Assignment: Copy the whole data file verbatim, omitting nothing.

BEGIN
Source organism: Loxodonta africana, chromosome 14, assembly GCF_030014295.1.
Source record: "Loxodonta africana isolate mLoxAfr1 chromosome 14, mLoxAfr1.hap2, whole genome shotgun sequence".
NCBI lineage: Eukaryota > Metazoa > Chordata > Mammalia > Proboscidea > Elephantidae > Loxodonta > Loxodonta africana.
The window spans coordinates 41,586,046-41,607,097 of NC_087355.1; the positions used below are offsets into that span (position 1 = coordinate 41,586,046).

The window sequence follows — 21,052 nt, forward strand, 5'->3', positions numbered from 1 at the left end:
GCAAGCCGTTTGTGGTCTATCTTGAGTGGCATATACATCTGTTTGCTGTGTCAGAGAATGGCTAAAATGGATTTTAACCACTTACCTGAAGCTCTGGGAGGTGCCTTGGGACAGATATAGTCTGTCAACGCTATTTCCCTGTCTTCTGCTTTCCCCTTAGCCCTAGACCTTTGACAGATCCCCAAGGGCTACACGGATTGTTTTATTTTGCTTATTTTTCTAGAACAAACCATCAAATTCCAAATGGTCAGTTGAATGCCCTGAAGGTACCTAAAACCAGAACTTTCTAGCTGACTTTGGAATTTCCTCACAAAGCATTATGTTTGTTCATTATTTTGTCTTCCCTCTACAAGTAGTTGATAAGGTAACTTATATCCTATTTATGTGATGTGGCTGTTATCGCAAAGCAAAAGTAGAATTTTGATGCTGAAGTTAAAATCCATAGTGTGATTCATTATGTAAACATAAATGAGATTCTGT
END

Source organism: Loxodonta africana, chromosome 14, assembly GCF_030014295.1.
Source record: "Loxodonta africana isolate mLoxAfr1 chromosome 14, mLoxAfr1.hap2, whole genome shotgun sequence".
NCBI lineage: Eukaryota > Metazoa > Chordata > Mammalia > Proboscidea > Elephantidae > Loxodonta > Loxodonta africana.
The window spans coordinates 41,586,046-41,607,097 of NC_087355.1; the positions used below are offsets into that span (position 1 = coordinate 41,586,046).

The window sequence follows — 21,052 nt, forward strand, 5'->3', positions numbered from 1 at the left end:
GCAAGCCGTTTGTGGTCTATCTTGAGTGGCATATACATCTGTTTGCTGTGTCAGAGAATGGCTAAAATGGATTTTAACCACTTACCTGAAGCTCTGGGAGGTGCCTTGGGACAGATATAGTCTGTCAACGCTATTTCCCTGTCTTCTGCTTTCCCCTTAGCCCTAGACCTTTGACAGATCCCCAAGGGCTACACGGATTGTTTTATTTTGCTTATTTTTCTAGAACAAACCATCAAATTCCAAATGGTCAGTTGAATGCCCTGAAGGTACCTAAAACCAGAACTTTCTAGCTGACTTTGGAATTTCCTCACAAAGCATTATGTTTGTTCATTATTTTGTCTTCCCTCTACAAGTAGTTGATAAGGTAACTTATATCCTATTTATGTGATGTGGCTGTTATCGCAAAGCAAAAGTAGAATTTTGATGCTGAAGTTAAAATCCATAGTGTGATTCATTATGTAAACATAAATGAGATTCTGT